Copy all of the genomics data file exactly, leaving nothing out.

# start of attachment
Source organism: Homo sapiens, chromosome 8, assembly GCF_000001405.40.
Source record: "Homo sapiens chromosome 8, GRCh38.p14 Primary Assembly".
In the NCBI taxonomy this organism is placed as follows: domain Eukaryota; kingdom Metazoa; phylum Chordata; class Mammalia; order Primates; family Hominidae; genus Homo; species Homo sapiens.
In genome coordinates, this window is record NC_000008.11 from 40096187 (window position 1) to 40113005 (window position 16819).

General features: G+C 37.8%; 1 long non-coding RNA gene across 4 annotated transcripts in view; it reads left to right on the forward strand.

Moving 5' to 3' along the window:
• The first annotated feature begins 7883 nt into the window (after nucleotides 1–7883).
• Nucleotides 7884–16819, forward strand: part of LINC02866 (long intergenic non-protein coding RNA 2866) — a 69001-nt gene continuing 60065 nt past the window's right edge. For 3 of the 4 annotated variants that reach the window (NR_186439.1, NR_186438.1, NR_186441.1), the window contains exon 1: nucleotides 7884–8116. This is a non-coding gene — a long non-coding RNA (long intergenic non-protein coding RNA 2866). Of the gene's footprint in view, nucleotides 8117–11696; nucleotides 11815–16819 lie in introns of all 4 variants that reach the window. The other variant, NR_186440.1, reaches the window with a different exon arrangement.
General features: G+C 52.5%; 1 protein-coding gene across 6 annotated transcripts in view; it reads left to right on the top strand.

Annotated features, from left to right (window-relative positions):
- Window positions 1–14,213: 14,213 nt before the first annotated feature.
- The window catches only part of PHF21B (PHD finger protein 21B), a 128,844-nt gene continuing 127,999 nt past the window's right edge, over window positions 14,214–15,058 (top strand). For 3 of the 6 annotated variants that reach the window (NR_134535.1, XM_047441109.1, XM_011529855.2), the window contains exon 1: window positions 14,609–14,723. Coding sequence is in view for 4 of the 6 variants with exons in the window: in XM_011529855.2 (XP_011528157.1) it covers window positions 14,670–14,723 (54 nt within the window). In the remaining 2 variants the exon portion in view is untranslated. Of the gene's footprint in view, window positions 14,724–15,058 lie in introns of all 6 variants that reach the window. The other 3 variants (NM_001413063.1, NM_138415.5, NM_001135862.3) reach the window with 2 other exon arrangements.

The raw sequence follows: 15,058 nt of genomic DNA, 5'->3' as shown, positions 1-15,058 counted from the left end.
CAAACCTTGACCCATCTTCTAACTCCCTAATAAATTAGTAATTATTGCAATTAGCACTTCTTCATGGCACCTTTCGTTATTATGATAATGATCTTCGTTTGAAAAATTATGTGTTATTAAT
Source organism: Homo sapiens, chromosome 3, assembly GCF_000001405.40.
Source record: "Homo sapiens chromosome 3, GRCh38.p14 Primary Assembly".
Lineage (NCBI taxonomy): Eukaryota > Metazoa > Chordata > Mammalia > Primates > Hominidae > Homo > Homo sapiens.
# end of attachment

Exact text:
Source organism: Homo sapiens, chromosome 8, assembly GCF_000001405.40.
Source record: "Homo sapiens chromosome 8, GRCh38.p14 Primary Assembly".
In the NCBI taxonomy this organism is placed as follows: domain Eukaryota; kingdom Metazoa; phylum Chordata; class Mammalia; order Primates; family Hominidae; genus Homo; species Homo sapiens.
In genome coordinates, this window is record NC_000008.11 from 40096187 (window position 1) to 40113005 (window position 16819).

General features: G+C 37.8%; 1 long non-coding RNA gene across 4 annotated transcripts in view; it reads left to right on the forward strand.

Moving 5' to 3' along the window:
• The first annotated feature begins 7883 nt into the window (after nucleotides 1–7883).
• Nucleotides 7884–16819, forward strand: part of LINC02866 (long intergenic non-protein coding RNA 2866) — a 69001-nt gene continuing 60065 nt past the window's right edge. For 3 of the 4 annotated variants that reach the window (NR_186439.1, NR_186438.1, NR_186441.1), the window contains exon 1: nucleotides 7884–8116. This is a non-coding gene — a long non-coding RNA (long intergenic non-protein coding RNA 2866). Of the gene's footprint in view, nucleotides 8117–11696; nucleotides 11815–16819 lie in introns of all 4 variants that reach the window. The other variant, NR_186440.1, reaches the window with a different exon arrangement.
General features: G+C 52.5%; 1 protein-coding gene across 6 annotated transcripts in view; it reads left to right on the top strand.

Annotated features, from left to right (window-relative positions):
- Window positions 1–14,213: 14,213 nt before the first annotated feature.
- The window catches only part of PHF21B (PHD finger protein 21B), a 128,844-nt gene continuing 127,999 nt past the window's right edge, over window positions 14,214–15,058 (top strand). For 3 of the 6 annotated variants that reach the window (NR_134535.1, XM_047441109.1, XM_011529855.2), the window contains exon 1: window positions 14,609–14,723. Coding sequence is in view for 4 of the 6 variants with exons in the window: in XM_011529855.2 (XP_011528157.1) it covers window positions 14,670–14,723 (54 nt within the window). In the remaining 2 variants the exon portion in view is untranslated. Of the gene's footprint in view, window positions 14,724–15,058 lie in introns of all 6 variants that reach the window. The other 3 variants (NM_001413063.1, NM_138415.5, NM_001135862.3) reach the window with 2 other exon arrangements.

The raw sequence follows: 15,058 nt of genomic DNA, 5'->3' as shown, positions 1-15,058 counted from the left end.
CAAACCTTGACCCATCTTCTAACTCCCTAATAAATTAGTAATTATTGCAATTAGCACTTCTTCATGGCACCTTTCGTTATTATGATAATGATCTTCGTTTGAAAAATTATGTGTTATTAAT
Source organism: Homo sapiens, chromosome 3, assembly GCF_000001405.40.
Source record: "Homo sapiens chromosome 3, GRCh38.p14 Primary Assembly".
Lineage (NCBI taxonomy): Eukaryota > Metazoa > Chordata > Mammalia > Primates > Hominidae > Homo > Homo sapiens.